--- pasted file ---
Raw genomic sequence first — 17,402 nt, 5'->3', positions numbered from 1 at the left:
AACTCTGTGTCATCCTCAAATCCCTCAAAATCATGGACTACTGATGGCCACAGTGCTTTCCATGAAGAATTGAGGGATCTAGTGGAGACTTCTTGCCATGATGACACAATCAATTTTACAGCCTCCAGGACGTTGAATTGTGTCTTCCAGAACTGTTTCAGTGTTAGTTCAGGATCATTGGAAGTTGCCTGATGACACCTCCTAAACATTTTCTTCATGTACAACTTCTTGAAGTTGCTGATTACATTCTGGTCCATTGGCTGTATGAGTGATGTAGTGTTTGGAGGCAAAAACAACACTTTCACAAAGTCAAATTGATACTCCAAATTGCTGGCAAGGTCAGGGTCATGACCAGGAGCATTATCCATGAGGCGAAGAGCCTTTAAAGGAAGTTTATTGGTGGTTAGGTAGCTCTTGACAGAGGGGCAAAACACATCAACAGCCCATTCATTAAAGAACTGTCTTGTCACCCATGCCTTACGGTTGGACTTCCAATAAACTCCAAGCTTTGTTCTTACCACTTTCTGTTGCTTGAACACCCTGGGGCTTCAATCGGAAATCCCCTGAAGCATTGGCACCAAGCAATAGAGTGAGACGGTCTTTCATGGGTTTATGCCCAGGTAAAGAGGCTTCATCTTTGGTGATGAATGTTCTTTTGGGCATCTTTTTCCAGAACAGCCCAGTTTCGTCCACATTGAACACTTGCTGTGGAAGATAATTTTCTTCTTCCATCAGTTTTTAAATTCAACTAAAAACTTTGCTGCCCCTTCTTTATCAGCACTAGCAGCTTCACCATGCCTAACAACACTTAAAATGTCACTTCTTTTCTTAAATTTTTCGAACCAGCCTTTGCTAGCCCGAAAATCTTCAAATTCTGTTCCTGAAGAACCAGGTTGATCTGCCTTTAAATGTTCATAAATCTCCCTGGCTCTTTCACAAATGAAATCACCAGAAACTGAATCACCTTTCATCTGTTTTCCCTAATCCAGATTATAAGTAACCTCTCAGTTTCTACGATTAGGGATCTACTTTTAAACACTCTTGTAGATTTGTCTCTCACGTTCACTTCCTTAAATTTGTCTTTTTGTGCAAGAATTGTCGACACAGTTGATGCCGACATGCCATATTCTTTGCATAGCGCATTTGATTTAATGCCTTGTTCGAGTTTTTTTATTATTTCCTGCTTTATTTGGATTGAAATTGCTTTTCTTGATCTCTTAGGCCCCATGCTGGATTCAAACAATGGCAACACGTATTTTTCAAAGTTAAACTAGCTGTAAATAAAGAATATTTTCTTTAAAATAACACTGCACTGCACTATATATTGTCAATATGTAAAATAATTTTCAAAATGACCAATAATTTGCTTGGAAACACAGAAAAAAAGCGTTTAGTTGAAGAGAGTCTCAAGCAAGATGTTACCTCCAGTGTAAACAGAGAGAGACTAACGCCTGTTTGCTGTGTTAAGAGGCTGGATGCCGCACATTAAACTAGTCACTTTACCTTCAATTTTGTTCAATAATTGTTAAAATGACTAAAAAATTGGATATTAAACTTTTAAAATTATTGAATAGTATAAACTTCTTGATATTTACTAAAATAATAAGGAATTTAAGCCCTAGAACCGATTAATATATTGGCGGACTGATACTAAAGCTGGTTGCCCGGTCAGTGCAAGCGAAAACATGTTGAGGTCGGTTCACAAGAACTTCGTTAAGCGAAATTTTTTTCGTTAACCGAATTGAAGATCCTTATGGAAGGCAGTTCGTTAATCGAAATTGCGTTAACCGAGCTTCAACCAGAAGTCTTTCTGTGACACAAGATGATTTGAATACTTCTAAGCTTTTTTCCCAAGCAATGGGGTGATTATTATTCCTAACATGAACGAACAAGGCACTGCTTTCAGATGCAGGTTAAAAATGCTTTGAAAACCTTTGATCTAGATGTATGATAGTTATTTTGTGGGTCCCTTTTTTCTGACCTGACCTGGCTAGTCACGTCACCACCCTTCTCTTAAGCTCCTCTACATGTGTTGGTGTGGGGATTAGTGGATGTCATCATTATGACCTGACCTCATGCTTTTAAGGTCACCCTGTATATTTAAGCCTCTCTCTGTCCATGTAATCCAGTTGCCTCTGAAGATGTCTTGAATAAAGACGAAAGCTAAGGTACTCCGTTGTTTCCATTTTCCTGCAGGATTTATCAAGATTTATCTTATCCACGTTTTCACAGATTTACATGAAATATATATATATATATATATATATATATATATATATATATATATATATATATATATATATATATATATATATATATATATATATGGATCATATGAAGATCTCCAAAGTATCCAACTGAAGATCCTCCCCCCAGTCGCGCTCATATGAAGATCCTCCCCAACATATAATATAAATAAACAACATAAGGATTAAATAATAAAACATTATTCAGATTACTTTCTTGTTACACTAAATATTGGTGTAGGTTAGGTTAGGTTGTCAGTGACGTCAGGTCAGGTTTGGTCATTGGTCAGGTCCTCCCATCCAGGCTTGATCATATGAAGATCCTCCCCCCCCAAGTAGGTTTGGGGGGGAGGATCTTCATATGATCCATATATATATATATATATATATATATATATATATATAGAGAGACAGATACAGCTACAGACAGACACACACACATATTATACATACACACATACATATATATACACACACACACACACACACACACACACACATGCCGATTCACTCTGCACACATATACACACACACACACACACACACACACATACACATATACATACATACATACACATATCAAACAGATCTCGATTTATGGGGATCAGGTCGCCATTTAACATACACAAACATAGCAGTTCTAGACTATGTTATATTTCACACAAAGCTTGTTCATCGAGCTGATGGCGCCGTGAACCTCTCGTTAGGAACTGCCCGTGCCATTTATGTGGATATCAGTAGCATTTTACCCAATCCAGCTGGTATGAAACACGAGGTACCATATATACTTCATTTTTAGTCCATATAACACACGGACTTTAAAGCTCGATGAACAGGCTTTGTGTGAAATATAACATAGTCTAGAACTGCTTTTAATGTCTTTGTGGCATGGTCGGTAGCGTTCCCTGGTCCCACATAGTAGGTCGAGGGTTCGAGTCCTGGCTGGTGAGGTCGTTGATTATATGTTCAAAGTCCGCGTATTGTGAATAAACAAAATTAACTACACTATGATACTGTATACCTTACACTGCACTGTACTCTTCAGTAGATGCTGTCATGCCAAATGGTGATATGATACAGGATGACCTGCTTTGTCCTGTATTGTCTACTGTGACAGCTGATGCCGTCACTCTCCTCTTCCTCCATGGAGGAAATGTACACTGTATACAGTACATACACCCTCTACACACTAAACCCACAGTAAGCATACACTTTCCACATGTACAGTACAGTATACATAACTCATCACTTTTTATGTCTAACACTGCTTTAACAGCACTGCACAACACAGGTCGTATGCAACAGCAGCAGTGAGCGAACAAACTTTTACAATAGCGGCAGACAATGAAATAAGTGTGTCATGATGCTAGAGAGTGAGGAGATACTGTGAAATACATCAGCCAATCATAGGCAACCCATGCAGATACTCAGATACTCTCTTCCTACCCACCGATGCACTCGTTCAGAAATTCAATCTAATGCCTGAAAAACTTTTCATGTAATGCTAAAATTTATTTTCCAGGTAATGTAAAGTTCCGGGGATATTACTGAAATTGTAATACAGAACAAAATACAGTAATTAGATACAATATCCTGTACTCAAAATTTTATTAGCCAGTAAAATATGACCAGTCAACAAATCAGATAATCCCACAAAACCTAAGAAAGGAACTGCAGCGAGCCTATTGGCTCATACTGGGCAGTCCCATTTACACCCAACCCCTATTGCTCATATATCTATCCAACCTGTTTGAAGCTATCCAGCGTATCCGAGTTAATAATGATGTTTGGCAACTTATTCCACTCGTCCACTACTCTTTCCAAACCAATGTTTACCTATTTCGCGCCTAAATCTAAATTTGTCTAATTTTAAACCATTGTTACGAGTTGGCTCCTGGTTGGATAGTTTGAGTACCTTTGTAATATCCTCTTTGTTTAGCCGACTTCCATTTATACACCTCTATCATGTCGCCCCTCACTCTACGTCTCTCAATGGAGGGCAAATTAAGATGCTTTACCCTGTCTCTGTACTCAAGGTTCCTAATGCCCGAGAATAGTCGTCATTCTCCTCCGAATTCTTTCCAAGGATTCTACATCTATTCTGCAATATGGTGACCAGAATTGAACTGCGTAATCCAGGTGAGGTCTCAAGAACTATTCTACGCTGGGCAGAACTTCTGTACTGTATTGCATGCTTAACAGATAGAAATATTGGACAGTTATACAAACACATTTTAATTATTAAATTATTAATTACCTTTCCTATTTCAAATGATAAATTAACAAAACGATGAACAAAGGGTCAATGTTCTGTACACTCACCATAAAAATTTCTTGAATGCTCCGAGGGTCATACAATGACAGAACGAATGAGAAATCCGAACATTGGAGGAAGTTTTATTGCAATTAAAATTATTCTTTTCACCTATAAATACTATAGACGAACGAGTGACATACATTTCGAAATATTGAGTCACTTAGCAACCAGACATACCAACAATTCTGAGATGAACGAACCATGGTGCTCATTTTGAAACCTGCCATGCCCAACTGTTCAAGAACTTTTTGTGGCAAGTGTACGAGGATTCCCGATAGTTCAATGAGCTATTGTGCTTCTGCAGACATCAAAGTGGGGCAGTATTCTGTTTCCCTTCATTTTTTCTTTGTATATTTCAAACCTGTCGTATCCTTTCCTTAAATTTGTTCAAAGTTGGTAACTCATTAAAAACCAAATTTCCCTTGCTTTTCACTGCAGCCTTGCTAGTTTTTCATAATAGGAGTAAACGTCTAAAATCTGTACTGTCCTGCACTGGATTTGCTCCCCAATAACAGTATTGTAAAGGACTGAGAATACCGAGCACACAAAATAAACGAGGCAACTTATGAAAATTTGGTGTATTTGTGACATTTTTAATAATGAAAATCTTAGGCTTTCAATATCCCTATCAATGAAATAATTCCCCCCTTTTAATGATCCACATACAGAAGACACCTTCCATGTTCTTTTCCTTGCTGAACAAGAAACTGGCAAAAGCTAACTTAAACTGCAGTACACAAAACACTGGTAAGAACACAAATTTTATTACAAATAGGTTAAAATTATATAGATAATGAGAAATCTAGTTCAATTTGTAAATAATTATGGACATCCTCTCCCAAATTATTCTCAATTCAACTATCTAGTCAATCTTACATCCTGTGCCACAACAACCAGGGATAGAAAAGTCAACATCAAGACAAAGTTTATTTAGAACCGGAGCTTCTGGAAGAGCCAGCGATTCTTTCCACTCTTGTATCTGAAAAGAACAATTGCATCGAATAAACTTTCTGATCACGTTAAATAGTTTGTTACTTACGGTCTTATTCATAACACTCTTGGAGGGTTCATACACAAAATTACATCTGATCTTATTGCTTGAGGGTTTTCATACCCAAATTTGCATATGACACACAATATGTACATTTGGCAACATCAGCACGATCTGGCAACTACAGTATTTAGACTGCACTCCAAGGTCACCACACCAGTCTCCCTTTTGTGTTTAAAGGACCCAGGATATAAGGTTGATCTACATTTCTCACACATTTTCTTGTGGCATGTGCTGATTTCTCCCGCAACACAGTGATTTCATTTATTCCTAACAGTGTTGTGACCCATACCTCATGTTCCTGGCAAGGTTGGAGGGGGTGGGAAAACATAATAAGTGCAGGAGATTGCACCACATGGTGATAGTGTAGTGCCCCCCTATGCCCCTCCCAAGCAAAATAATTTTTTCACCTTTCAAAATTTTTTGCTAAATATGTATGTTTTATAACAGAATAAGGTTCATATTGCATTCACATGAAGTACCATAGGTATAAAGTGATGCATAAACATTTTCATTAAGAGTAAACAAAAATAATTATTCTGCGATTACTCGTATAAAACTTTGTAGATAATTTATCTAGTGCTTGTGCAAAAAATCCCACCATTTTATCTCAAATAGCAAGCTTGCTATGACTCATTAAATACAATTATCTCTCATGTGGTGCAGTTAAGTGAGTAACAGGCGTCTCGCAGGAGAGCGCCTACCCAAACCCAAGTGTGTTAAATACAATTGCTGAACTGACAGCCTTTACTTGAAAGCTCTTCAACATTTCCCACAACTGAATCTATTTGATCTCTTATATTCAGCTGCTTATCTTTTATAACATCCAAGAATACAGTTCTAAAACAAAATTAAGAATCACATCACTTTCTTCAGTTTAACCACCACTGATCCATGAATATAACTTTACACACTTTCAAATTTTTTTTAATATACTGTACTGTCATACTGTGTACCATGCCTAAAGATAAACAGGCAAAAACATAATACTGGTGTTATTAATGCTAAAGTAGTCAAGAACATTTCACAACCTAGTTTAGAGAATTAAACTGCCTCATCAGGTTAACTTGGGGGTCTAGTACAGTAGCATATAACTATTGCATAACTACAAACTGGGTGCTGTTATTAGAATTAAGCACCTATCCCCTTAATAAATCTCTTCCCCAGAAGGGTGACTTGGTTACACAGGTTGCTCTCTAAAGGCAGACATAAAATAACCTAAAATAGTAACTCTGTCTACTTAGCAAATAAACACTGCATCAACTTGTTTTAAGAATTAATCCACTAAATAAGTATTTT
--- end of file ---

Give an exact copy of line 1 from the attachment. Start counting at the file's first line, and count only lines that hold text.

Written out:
Raw genomic sequence first — 17,402 nt, 5'->3', positions numbered from 1 at the left: